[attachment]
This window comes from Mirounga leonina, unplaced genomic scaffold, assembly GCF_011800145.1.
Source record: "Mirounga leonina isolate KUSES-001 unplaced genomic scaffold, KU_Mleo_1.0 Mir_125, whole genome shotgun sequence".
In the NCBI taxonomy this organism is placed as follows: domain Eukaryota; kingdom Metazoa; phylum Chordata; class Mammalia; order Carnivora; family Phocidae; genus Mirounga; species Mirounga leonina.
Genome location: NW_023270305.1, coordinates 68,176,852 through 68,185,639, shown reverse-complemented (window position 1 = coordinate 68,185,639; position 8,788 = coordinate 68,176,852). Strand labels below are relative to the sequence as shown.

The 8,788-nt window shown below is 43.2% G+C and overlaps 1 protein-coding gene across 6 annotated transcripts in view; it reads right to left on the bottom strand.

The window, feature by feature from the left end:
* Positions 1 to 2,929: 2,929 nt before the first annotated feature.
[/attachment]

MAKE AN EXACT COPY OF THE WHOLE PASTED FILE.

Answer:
This window comes from Mirounga leonina, unplaced genomic scaffold, assembly GCF_011800145.1.
Source record: "Mirounga leonina isolate KUSES-001 unplaced genomic scaffold, KU_Mleo_1.0 Mir_125, whole genome shotgun sequence".
In the NCBI taxonomy this organism is placed as follows: domain Eukaryota; kingdom Metazoa; phylum Chordata; class Mammalia; order Carnivora; family Phocidae; genus Mirounga; species Mirounga leonina.
Genome location: NW_023270305.1, coordinates 68,176,852 through 68,185,639, shown reverse-complemented (window position 1 = coordinate 68,185,639; position 8,788 = coordinate 68,176,852). Strand labels below are relative to the sequence as shown.

The 8,788-nt window shown below is 43.2% G+C and overlaps 1 protein-coding gene across 6 annotated transcripts in view; it reads right to left on the bottom strand.

The window, feature by feature from the left end:
* Positions 1 to 2,929: 2,929 nt before the first annotated feature.